Police, schools gain in county No tax increase in Ruppersberger's $1.5 billion budget

'Something for everyone'

Executive proposes more attention to older communities

April 15, 1997|By Larry Carson | Larry Carson,SUN STAFF Sun staff writers Marego Athans and Kris Antonelli contributed to this article.

Spurred by a brighter economy, Baltimore County's executive proposed a $1.5 billion budget yesterday that avoids a tax increase while strengthening schools, police and older communities such as Towson, Lansdowne and Dundalk.

C. A. Dutch Ruppersberger's 1997-1998 plan, which funds all priorities for county classrooms, continues the cooperation between county and school officials that began last year -- and should avert the squabbling that has marked some previous budgets.

It would add dozens of teachers and police officers. And it would deliver a $37 million jump-start to major projects, including road repaving, farm preservation and a 400-seat addition at Deer Park Middle School in the fast-growing northwest.

"There's something for everyone," Councilman Kevin B. Kamenetz, a Pikesville-Randallstown Democrat, said after the executive presented the budget to the council.

Ruppersberger's budget proposal for the fiscal year starting July 1 would provide pay increases for police and teachers, and 3 percent bonus payments for other county workers.

The budget "shows once again [Ruppersberger's] commitment XTC to public safety," said L. Timothy Caslin, president of Fraternal Order of Police Lodge No. 4. Police are to get the second half of an 8.5 percent pay raise over two years, plus the 3 percent bonus.

But Kevin B. O'Connor, president of Baltimore County Firefighters Union Local 1311, disagreed. Firefighters would receive only the bonus.

"Dutch views the fire service as an afterthought," O'Connor said, dismissing the new trucks, medic units and money for volunteers that Ruppersberger proposed. "New emphasis needs to be put on people."

Ruppersberger's budget does not raise the general tax rate. But if the County Council leaves the property tax rate unchanged, the average homeowner will pay $13 more, due to higher assessments.

In addition, a 10.5 percent increase in water and sewer charges will cost the average user $42.55 more a year. By law, the fund used for piped water and sewer systems must be self-supporting.

"Thanks to an expanding economy and good fiscal management, we are able to fund essential services without continuing reductions in other areas," Ruppersberger said.

Education, public safety and programs preserving older communities got most of the $55.6 million in new money.

The difference is that other departments, from libraries to parks, were not cut further to pay for it. For example, $375,000 is included to reopen a library in the Loch Raven area and a reading room in Jacksonville, where libraries were closed in 1993. Community colleges, cut by $2.3 million last year by the council, are slated for a 6 percent increase.

Ruppersberger proposed helping older communities by fixing and maintaining older schools, raising neighborhood grant funds from $150,000 to $500,000, and repaving 350 more miles of roadways. He also would add special police patrols along commercial strips on seven major roads linking the city and county, and would offer tax credits to landlords who keep up older apartment complexes.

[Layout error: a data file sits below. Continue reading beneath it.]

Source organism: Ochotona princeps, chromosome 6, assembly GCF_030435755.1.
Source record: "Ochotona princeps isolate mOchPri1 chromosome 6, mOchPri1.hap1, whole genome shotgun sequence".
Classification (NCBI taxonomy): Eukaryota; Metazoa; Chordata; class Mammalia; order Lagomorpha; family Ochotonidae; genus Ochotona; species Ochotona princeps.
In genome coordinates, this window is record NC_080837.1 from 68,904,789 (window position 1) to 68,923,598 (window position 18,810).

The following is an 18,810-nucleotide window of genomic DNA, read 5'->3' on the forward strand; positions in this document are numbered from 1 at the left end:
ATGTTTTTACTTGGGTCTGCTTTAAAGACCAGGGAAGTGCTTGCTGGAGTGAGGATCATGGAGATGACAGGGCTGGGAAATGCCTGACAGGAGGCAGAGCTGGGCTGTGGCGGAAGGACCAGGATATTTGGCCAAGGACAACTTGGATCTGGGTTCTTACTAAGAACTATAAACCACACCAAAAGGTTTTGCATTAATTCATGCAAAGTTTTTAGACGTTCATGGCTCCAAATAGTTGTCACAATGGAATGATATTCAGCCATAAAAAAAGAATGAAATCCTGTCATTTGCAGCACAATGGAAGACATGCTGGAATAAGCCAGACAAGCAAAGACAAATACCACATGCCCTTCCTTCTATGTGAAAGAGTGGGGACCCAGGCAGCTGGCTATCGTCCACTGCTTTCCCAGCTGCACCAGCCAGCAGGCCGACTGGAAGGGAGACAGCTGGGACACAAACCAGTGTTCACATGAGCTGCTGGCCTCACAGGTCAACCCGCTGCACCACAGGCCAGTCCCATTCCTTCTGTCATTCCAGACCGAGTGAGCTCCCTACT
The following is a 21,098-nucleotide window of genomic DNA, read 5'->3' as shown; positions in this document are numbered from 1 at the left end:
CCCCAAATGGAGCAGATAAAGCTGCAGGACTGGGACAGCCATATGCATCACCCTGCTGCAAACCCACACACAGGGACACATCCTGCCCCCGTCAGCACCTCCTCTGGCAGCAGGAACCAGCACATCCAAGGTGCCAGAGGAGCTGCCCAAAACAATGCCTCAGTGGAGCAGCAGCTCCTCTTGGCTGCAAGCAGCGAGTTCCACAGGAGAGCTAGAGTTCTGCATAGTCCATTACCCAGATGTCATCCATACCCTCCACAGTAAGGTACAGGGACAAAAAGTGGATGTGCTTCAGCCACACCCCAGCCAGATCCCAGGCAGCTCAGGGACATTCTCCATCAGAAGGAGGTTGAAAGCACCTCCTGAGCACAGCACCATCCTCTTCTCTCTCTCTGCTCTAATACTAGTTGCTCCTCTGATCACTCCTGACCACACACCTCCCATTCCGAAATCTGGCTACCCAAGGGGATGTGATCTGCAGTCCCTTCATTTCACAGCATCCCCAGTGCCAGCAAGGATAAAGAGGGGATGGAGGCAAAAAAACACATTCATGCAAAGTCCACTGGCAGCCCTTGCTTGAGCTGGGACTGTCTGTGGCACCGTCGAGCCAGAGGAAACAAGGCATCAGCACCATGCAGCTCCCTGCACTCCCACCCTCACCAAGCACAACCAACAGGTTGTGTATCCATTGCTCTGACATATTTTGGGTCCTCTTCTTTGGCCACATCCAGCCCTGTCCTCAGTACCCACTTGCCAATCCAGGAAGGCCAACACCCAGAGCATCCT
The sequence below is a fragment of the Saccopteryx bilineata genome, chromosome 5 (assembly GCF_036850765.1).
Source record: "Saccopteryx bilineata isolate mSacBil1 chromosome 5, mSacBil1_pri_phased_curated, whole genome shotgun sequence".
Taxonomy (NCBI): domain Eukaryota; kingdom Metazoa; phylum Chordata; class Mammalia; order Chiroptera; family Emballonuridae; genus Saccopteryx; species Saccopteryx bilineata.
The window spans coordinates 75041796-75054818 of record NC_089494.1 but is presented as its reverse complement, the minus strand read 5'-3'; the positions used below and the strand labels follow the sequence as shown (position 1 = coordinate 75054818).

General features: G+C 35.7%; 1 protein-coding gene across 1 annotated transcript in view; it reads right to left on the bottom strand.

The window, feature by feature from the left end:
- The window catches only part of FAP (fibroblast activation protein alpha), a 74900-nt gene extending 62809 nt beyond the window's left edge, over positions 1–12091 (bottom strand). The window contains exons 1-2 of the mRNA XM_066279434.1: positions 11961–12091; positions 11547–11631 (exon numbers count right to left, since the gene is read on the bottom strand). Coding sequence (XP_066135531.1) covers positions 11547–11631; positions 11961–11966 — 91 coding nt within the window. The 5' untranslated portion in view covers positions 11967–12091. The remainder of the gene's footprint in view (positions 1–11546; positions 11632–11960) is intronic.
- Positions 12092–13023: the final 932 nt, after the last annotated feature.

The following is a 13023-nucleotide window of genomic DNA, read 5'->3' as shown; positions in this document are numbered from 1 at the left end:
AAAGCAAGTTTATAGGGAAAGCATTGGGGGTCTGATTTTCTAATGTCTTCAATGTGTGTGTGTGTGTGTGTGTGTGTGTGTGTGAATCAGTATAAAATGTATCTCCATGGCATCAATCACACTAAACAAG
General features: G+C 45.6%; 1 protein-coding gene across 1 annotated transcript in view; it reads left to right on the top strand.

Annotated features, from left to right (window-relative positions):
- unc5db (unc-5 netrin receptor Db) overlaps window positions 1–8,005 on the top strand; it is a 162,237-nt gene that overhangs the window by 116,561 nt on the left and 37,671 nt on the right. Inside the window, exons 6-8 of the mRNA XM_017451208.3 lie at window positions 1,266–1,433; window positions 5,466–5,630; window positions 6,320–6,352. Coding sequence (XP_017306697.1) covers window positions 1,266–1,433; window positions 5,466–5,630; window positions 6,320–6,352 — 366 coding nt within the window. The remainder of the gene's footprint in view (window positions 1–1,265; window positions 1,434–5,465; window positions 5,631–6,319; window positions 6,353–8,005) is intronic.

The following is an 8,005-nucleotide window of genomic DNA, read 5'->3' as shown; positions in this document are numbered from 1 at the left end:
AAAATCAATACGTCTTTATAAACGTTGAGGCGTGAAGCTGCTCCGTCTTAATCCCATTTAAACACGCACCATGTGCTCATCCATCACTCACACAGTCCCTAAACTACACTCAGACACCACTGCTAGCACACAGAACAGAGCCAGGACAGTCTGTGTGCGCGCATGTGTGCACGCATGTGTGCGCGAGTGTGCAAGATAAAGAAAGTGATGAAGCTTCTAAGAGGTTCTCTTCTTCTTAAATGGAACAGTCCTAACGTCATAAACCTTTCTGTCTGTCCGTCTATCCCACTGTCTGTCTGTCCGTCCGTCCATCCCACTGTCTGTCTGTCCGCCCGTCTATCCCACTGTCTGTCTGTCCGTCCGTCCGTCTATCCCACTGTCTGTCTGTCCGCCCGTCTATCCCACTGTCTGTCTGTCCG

For children, money is going to the schools for new teachers, teacher mentors and classrooms, as well as to police for four new officers to work with juveniles and for more Police Athletic League recreation centers.

The single largest cash infusion -- $37 million -- will finance construction projects at five schools, including money to speed work on a 400-seat addition at Deer Park Middle. It also will pay for alley and road paving projects, $1.5 million to replenish the economic development commission's revolving loan fund and $300,000 to buy development rights on more farms.

Using cash instead of borrowing money by selling bonds will allow the county to catch up on enough overdue projects to begin planning in 1999 for a badly needed 1,680-bed county jail, Ruppersberger said.

School officials were especially happy this year. They got virtually everything they asked for, including $47 million over two years for neglected building maintenance.

"We're very pleased with the treatment the county executive has given education. It met all of our priorities for the year," Superintendent Anthony G. Marchione said.

Overall, the proposed school operating budget includes $1.25 million more than the level required to receive state aid, and adds $17 million to the current year's $598 million budget. That includes $3.5 million for 134 new teachers to serve the 2,000 new students expected in September.

Ruppersberger also included enough money to hire 44 more police officers, including 40 for the patrols along commercial strips.

Police would get a new unit to cut the high rate of false burglar alarms -- about 70,000 false alarms are received annually. The executive said he wanted to create a registration system for private alarms so owners could be fined if their alarms went off too often.

The County Council will review the budget; chairman Joseph Bartenfelder, a Fullerton Democrat, warned that department heads shouldn't take council approval for granted. "Cuts recommended by the [council] auditor will be made, unless they can convince us otherwise," he said.

Other members weren't eager to cut the tax rate.

"There are more services needed," said Councilman Stephen G. Sam Moxley, a Catonsville Democrat. "I fear if we cut the tax rate, we'll be stuck with raising next year."

The County Council public hearing on the budget is scheduled for 7 p.m. April 30 at Loch Raven High School, 1212 Cowpens Ave.

Pub Date: 4/15/97

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